What are the effects of folding back the front cover of these books? Well, this creates very ugly creases in the book's spine. Sometimes the creases are so deep, that the book will automatically open to certain pages, and then there's the danger that some of the pages will come unglued from the spine.  See the photos below. They're both of the same book, from different angles.

Another very unsightly effect of folding back the front cover is that the book will then be tilted. Yes, that's right -- tilted. When you put a book that has been treated this way on top of a table, it won't sit straight on the surface. It will be tilted. This drives me NUTS!! See the photos below. UGH, UGH, UGH!!! (They show the same book, again from different angles.)

I do not like for my books to look as if they've been abused, and that's exactly how books with folded-back front covers look to me -- abused.  My books -- including my mass market paperbacks -- still look new after I have finished reading them, precisely because I NEVER fold back the front cover.

Furthermore, if I order a used mass market paperback from either Amazon or eBay, and I see, when I open the package, that the entire book is tilted, and the spine has creases on it, I will immediately contact the seller for a refund. If I'm in a secondhand bookstore, or at Goodwill, and see a book in this condition, I will not buy it, no matter how cheap it is.

The above pics are of a book I recently bought on eBay, and got a refund for. The seller said I didn't need to return it, so I'm donating it to Goodwill soon. Then I will buy another copy of the very same book, one that is NOT tilted, and has NO spine creases. Lol.

I'm also including pics of a mass market paperback from my personal library, which I read some time ago. The book's title is Blood Rights, and you can find my review of it HERE. (This is proof that I have, indeed, read it, lol.) I've owned if for five years, as you will see from one of the photos below. This book not only looks brand new, but I have even laminated it. I do this with books I especially love, whether they're trade paperbacks, hardcovers (I laminate the dust jacket), or mass market paperbacks. See the pics below. (The surface you see in all of the pictures in this post is the top of the lap desk I use with my laptop.)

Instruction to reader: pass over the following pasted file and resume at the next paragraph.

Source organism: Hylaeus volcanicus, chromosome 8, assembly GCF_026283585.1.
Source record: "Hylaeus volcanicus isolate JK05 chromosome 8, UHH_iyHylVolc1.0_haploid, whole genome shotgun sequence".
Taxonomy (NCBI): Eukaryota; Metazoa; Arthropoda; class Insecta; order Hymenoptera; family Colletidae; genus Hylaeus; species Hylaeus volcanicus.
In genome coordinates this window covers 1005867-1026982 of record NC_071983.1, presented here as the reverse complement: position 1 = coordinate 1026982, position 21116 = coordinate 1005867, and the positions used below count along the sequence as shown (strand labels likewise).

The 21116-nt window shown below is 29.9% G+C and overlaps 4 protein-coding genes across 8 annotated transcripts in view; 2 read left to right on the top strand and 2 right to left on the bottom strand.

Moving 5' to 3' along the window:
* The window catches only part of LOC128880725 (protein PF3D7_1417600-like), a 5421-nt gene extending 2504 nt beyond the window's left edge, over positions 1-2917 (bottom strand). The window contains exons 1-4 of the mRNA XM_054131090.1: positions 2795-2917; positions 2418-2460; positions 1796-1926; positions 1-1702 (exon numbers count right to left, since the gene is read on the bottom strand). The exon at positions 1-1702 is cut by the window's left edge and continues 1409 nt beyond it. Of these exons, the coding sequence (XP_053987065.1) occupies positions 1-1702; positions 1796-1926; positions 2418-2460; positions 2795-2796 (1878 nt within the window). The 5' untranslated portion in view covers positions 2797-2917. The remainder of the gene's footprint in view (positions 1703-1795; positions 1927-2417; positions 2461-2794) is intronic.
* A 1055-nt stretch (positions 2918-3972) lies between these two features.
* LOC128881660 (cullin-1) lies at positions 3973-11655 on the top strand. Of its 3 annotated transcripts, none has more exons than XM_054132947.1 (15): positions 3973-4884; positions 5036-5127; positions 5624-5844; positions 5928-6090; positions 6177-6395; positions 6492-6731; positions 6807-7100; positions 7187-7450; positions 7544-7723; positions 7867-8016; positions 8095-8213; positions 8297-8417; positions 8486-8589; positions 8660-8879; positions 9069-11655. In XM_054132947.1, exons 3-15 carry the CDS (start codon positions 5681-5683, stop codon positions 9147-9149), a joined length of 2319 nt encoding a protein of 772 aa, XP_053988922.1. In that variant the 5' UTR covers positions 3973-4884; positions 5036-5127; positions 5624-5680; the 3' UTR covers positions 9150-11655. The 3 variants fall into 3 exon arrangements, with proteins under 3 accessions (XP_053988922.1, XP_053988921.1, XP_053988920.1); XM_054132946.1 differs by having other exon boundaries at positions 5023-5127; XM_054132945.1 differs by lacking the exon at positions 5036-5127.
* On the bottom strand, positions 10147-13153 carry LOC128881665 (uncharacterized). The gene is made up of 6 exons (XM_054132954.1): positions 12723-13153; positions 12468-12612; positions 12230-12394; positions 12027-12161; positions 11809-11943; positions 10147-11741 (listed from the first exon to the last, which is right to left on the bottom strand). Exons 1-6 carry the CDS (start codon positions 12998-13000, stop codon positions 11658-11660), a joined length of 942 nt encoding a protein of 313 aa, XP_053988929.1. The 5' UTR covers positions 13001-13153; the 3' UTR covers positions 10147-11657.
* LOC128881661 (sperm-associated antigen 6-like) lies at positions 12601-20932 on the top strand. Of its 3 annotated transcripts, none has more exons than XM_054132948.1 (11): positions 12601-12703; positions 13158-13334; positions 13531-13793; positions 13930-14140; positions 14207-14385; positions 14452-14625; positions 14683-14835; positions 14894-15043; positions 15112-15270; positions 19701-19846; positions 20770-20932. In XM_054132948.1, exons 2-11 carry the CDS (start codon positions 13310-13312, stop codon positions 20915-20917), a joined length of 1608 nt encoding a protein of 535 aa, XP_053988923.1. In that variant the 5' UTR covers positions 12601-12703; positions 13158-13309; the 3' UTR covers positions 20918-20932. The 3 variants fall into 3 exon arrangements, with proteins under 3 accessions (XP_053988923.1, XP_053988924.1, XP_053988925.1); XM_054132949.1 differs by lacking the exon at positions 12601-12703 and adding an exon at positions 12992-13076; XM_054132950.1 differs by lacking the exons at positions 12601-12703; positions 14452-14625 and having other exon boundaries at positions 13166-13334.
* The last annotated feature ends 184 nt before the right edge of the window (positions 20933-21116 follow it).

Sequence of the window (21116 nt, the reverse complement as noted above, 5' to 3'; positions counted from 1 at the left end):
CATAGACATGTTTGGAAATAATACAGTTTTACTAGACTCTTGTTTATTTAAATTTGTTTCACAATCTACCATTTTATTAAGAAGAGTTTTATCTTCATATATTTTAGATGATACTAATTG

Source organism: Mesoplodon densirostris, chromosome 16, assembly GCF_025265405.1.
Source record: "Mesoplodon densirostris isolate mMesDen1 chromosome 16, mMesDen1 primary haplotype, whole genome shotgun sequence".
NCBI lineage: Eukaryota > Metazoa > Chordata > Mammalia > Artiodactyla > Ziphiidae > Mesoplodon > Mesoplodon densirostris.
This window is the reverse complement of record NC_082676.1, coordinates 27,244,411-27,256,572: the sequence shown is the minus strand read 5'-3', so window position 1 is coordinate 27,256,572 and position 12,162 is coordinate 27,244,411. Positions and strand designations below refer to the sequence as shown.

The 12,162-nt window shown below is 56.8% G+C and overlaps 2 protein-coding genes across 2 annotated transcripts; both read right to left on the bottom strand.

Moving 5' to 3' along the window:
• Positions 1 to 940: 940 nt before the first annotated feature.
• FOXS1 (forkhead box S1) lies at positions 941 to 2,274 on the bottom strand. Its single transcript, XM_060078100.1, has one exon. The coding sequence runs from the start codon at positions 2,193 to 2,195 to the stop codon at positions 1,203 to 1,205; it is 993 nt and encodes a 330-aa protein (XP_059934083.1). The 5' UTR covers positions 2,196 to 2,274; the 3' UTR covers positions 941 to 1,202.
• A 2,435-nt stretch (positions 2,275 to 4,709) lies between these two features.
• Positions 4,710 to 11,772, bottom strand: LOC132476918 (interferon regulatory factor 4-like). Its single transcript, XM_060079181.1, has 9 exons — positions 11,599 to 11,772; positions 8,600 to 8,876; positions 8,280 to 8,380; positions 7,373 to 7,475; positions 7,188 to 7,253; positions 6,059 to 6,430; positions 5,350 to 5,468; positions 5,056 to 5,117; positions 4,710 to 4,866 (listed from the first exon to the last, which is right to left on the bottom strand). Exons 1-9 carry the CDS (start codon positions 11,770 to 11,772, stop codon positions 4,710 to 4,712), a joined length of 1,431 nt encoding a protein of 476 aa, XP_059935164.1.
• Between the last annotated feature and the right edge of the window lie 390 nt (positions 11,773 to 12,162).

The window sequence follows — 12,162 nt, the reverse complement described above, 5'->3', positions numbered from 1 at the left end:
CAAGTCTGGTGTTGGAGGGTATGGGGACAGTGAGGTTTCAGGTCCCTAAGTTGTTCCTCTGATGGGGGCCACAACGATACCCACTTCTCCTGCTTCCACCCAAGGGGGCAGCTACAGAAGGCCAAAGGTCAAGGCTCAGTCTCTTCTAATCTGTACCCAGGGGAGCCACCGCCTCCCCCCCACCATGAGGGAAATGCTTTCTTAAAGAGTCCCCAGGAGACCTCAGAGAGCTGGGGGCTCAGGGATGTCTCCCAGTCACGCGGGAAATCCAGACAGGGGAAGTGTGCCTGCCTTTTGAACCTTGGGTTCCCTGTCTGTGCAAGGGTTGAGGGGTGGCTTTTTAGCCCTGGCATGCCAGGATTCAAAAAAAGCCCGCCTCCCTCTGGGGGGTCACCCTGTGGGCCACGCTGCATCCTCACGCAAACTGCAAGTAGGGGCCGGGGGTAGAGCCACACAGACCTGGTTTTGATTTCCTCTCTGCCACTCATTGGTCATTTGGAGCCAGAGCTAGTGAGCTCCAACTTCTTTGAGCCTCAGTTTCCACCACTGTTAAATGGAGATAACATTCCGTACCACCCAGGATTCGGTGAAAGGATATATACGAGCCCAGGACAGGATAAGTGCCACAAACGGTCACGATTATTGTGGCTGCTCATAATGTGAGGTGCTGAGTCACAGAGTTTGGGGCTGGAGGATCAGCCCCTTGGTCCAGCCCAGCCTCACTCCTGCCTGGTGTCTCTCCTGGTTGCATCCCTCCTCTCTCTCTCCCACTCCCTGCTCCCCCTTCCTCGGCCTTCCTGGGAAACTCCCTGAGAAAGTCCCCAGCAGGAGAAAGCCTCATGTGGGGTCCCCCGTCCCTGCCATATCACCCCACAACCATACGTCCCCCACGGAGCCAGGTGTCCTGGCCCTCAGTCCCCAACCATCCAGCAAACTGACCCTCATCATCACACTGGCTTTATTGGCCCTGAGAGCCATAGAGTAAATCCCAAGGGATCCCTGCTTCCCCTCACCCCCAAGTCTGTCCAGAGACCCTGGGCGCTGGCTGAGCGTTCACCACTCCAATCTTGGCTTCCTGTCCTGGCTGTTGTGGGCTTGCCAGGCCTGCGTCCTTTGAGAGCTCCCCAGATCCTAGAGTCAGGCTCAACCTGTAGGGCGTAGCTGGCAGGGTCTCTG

The two photos below show that the spine is neither creased nor tilted.


The photos below show how I make a paperback book MINE (whether it's a mass market or trade). I print my complete name on the inside front cover, along with the year in which I bought the book, and then I laminate it. (I don't have the time or the money to do this with each and every paperback I own, but I at least put my name and year of purchase on each. Besides, I laminate only those books that I'm especially fond of.)

As you can see, I treat printed books -- no matter how cheap the edition -- as the treasures they truly are!

What are your thoughts on
this topic?
If you're participating in this hop,
I'll go comment on your 
own BBH post.
If not, I will then comment on one 
of your blog posts!
Thanks for visiting!!!  

Friday, January 19, 2018

Author Interview/Giveaway!! Boneseeker, by Brynn Chapman

Welcome to the Boneseeker Blog Tour,
sponsored by
Prism Book Tours!!

For my stop, I'm featuring an interview with the author, Brynn Chapman!
There's also a tour-wide giveaway!!

(The Boneseeker Chronicles, Book 1)
Brynn Chapman
Digital Edition, 213 pages
The Wild Rose Press, Inc.
January 10, 2018
Trade Paperback, 286 pages
January 10, 2018
Fantasy, Historical Fiction, Romance, 
Suspense, Young Adult Fiction

Aspiring scientist Arabella Holmes doesn't fit the role of a 1900s lady. Her father, Sherlock, landed her a position at the Mütter Museum to pursue her dream of becoming a purveyor of abnormal science, or what her father calls a "Boneseeker."

Henry Watson’s two-fold mission at the Mütter Museum is to join their team of forensic anthropologists in unearthing unusual antiquities and to watch over Arabella. If only he could get her to speak to him, instead of hurling knives in his general direction. Assigned to a most secret expedition to investigate a mysterious skeletal hand discovered in upstate New York, Arabella and Henry are soon caught in a scientific debate, and the search for the truth may have deadly consequences for those involved.